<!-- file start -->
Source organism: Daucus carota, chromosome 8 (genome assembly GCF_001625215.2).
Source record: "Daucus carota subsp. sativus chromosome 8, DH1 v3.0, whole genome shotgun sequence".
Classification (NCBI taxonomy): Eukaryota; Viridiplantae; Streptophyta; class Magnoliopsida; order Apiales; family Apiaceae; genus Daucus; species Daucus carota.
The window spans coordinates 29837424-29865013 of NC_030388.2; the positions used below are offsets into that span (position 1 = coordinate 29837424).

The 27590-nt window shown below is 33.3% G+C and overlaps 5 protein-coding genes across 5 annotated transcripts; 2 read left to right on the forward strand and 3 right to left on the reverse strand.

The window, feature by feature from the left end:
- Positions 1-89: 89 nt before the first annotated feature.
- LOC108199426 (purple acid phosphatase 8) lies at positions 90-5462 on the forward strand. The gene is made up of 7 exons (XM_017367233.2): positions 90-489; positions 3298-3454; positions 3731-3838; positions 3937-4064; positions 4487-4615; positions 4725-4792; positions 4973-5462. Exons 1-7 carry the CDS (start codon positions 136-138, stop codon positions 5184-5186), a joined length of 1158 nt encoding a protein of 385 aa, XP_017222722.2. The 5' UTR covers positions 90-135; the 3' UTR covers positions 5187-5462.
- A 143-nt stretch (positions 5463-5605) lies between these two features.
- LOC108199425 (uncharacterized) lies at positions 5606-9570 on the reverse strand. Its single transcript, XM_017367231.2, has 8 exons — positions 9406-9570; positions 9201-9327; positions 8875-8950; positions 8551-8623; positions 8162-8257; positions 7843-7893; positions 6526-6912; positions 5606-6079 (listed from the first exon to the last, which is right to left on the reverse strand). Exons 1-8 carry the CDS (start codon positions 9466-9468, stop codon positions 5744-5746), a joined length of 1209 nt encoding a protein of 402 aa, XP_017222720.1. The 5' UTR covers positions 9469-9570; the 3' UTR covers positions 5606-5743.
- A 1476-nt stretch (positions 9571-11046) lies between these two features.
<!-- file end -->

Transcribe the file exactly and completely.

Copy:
Source organism: Daucus carota, chromosome 8 (genome assembly GCF_001625215.2).
Source record: "Daucus carota subsp. sativus chromosome 8, DH1 v3.0, whole genome shotgun sequence".
Classification (NCBI taxonomy): Eukaryota; Viridiplantae; Streptophyta; class Magnoliopsida; order Apiales; family Apiaceae; genus Daucus; species Daucus carota.
The window spans coordinates 29837424-29865013 of NC_030388.2; the positions used below are offsets into that span (position 1 = coordinate 29837424).

The 27590-nt window shown below is 33.3% G+C and overlaps 5 protein-coding genes across 5 annotated transcripts; 2 read left to right on the forward strand and 3 right to left on the reverse strand.

The window, feature by feature from the left end:
- Positions 1-89: 89 nt before the first annotated feature.
- LOC108199426 (purple acid phosphatase 8) lies at positions 90-5462 on the forward strand. The gene is made up of 7 exons (XM_017367233.2): positions 90-489; positions 3298-3454; positions 3731-3838; positions 3937-4064; positions 4487-4615; positions 4725-4792; positions 4973-5462. Exons 1-7 carry the CDS (start codon positions 136-138, stop codon positions 5184-5186), a joined length of 1158 nt encoding a protein of 385 aa, XP_017222722.2. The 5' UTR covers positions 90-135; the 3' UTR covers positions 5187-5462.
- A 143-nt stretch (positions 5463-5605) lies between these two features.
- LOC108199425 (uncharacterized) lies at positions 5606-9570 on the reverse strand. Its single transcript, XM_017367231.2, has 8 exons — positions 9406-9570; positions 9201-9327; positions 8875-8950; positions 8551-8623; positions 8162-8257; positions 7843-7893; positions 6526-6912; positions 5606-6079 (listed from the first exon to the last, which is right to left on the reverse strand). Exons 1-8 carry the CDS (start codon positions 9466-9468, stop codon positions 5744-5746), a joined length of 1209 nt encoding a protein of 402 aa, XP_017222720.1. The 5' UTR covers positions 9469-9570; the 3' UTR covers positions 5606-5743.
- A 1476-nt stretch (positions 9571-11046) lies between these two features.